The 2014 Georgetown University football team runs on its defense. Having not given up a touchdown in either of the past two games — both wins — the Hoya defense has shown its readiness to lead the team for the remainder of the year.
Most people who follow the team will tell you the stars of the defense are either the two team captains — senior linebacker Nick Alfieri and senior defensive end Alec May — or emerging junior cornerback Ettian Scott. But to those who watch closely it is clear that there is a fourth player who also makes the unit flow as a group: senior defensive tackle Jordan Richardson.
The unsung hero of the defense, Richardson has started at defensive tackle from his first game as a true freshman in 2011. In what is surely not a coincidence, that year linebacker Rob McCabe (MSB ’12) set Georgetown’s single-season tackle record with 134 tackles and linebacker Dustin Wharton (COL ’14) also broke the 100-tackle mark, accumulating 101 of his own.
“It was challenging but it meant a lot that the coaches had enough trust in me to put me on the field with such a great team that we had that year,” Richardson said of starting as a freshman.
In a sport that is so physically demanding, it is rare to see a true freshman come in and make such an impact from day one. But the Georgetown coaching staff saw what Richardson was capable of doing on the field at the Athens Academy in Watkinsville, Ga.
“Jordan was one of those guys who came out of high school a pretty physically developed kid,” Defensive Coordinator Luke Thompson said. “Some guys need to develop in college physically and Jordan came in pretty physically developed. He came in right around 285 pounds so that’s a good-sized freshman. What I saw on tape from him out of high school was just an explosive player, ran well for his size, strong, the kind of guy we wanted inside and then he’s definitely lived up to that since he’s been here.”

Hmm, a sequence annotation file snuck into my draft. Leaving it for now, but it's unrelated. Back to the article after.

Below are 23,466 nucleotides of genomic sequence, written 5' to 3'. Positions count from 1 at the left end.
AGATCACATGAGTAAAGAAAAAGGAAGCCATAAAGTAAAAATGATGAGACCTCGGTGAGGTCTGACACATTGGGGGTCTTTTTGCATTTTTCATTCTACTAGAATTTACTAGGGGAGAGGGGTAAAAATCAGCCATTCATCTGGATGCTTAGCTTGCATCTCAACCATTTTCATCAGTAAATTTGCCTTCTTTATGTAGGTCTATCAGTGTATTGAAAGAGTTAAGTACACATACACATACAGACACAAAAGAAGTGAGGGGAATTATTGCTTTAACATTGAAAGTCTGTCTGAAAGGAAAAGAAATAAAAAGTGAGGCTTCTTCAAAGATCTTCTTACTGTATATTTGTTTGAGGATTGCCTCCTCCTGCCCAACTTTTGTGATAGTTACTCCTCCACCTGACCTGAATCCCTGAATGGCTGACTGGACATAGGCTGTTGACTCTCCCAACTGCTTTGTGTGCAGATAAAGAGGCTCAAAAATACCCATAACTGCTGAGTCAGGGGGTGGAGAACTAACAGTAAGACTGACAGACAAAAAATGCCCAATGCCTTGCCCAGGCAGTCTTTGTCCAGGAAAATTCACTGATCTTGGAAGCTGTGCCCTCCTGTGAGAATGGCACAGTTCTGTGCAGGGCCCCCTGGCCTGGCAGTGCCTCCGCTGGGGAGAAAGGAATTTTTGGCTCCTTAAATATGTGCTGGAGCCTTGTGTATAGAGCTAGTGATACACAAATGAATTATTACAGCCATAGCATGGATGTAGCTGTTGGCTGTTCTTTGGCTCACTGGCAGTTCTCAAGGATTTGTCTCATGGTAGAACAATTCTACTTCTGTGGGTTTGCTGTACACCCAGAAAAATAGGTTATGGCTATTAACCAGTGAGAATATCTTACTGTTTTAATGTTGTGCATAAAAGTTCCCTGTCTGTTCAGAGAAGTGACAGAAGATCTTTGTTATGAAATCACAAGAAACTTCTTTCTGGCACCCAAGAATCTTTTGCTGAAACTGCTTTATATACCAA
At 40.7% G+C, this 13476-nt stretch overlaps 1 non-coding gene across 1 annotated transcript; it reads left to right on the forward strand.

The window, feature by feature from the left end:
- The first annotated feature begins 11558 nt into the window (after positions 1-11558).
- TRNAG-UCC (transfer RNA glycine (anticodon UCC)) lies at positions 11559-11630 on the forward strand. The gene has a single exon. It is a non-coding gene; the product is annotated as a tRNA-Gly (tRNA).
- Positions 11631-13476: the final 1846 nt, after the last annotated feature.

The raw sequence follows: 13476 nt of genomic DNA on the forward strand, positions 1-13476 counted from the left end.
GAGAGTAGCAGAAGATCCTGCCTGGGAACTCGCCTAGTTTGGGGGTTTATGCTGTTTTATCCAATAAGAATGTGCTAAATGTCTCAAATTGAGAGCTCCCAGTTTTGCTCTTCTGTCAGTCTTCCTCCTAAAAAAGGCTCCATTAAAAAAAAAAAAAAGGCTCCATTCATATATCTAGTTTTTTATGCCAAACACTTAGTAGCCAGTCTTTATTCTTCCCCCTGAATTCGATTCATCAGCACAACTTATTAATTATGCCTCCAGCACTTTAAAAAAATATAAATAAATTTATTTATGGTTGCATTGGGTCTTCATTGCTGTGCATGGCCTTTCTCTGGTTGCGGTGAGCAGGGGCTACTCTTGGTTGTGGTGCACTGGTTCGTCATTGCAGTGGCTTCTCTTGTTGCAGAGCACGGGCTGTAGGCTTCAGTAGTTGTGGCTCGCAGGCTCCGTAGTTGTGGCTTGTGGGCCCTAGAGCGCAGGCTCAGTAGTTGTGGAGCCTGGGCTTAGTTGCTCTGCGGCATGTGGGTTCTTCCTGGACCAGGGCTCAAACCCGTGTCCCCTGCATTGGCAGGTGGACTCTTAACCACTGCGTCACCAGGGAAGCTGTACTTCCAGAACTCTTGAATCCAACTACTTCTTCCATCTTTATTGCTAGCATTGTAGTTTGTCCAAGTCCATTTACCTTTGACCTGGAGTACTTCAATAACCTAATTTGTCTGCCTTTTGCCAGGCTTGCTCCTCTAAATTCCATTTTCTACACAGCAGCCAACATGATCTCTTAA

Richardson has never stuffed the stat sheet. His career high in tackles for a season is 52, although he did finish fifth in the Patriot League with 12 tackles for loss last season. This season, however, it appears he is on his way to breaking that tackles mark, as he has 22 so far through four games — good for fourth on the team. But Richardson knows his true value is in what he allows others to do.
“I think more than anything the linebackers really are a representation of what I’m able to do,” Richardson said. “Taking up a lot of double teams and then making plays. So it’s been awesome with McCabe [and] Alfieri.”
The other defensive players on this Georgetown squad recognize how valuable Richardson is to their success. Perhaps more than anyone else, May has benefitted from playing four years next to him. Not only does May already have 8.5 sacks this year — 21.5 for his career — but he has seen firsthand what Richardson brings to the Hoya defense.
“I think just from freshman year the scheme we run, playing him at either one of the inside defensive tackle positions it’s great when he can eat up a double team,” said May, the current FCS National Defensive Lineman of the Week. “On the run [Richardson] allows the other defensive lineman or the linebackers to flow through and make plays. As far as the passing game goes, him being a threat inside makes them kind of slide that way and it gives me more one-on-one rushes on the outside which is always great.”
This is not to say that Richardson has not put up impressive numbers of his own. He has blocked three kicks in his career, and recorded 4.5 sacks and 22 tackles for loss. In last Saturday’s 17-3 win against Brown, Richardson also recovered a fumble on the one-yard line. But Head Coach Rob Sgarlata, who was Georgetown’s defensive coordinator when Richardson first arrived, sees the bigger picture of what Richardson provides.
“Ever since Jordan’s been here as a freshman we’ve had All-Americans behind him,” Sgarlata said. “He does a lot of things that don’t show up in the stat sheet … the entire defense benefits from having him. He does a lot of things for us inside that are critical to our success on defense, especially versus the run. And in the last two games, the statistics are a direct result of what we’ve done with Jordan and as he goes we go on defense as far as stopping the run.”
Like Sgarlata, Richardson also sees the bigger picture of his role on the team, and as long as they keep winning he does not care who is making the tackles.
“My goal as a team is just to win a league championship, and individually, [to] just keeping helping the team and doing what it takes to win,” Richardson said.